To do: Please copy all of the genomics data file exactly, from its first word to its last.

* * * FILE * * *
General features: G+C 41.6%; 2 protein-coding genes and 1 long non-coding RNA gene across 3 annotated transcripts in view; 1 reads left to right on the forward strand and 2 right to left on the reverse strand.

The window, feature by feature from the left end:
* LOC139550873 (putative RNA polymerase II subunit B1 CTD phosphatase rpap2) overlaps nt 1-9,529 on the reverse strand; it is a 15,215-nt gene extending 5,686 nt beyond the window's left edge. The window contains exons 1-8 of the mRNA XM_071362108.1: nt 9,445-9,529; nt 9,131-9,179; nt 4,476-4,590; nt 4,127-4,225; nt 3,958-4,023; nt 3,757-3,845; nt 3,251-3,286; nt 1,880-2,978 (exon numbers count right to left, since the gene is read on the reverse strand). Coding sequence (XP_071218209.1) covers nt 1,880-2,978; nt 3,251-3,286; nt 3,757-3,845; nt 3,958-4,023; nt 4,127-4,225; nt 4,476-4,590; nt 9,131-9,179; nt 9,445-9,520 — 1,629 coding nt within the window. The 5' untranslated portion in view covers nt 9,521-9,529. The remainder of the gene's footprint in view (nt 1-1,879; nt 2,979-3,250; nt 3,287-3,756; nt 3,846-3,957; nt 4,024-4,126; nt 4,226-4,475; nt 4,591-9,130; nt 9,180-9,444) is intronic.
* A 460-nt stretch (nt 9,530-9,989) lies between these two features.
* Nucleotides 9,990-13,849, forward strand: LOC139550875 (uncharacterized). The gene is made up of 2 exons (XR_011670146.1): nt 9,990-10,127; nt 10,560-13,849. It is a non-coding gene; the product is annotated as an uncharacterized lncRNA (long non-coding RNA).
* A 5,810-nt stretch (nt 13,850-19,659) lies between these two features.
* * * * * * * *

General features: G+C 41.6%; 2 protein-coding genes and 1 long non-coding RNA gene across 3 annotated transcripts in view; 1 reads left to right on the forward strand and 2 right to left on the reverse strand.

The window, feature by feature from the left end:
* LOC139550873 (putative RNA polymerase II subunit B1 CTD phosphatase rpap2) overlaps nt 1-9,529 on the reverse strand; it is a 15,215-nt gene extending 5,686 nt beyond the window's left edge. The window contains exons 1-8 of the mRNA XM_071362108.1: nt 9,445-9,529; nt 9,131-9,179; nt 4,476-4,590; nt 4,127-4,225; nt 3,958-4,023; nt 3,757-3,845; nt 3,251-3,286; nt 1,880-2,978 (exon numbers count right to left, since the gene is read on the reverse strand). Coding sequence (XP_071218209.1) covers nt 1,880-2,978; nt 3,251-3,286; nt 3,757-3,845; nt 3,958-4,023; nt 4,127-4,225; nt 4,476-4,590; nt 9,131-9,179; nt 9,445-9,520 — 1,629 coding nt within the window. The 5' untranslated portion in view covers nt 9,521-9,529. The remainder of the gene's footprint in view (nt 1-1,879; nt 2,979-3,250; nt 3,287-3,756; nt 3,846-3,957; nt 4,024-4,126; nt 4,226-4,475; nt 4,591-9,130; nt 9,180-9,444) is intronic.
* A 460-nt stretch (nt 9,530-9,989) lies between these two features.
* Nucleotides 9,990-13,849, forward strand: LOC139550875 (uncharacterized). The gene is made up of 2 exons (XR_011670146.1): nt 9,990-10,127; nt 10,560-13,849. It is a non-coding gene; the product is annotated as an uncharacterized lncRNA (long non-coding RNA).
* A 5,810-nt stretch (nt 13,850-19,659) lies between these two features.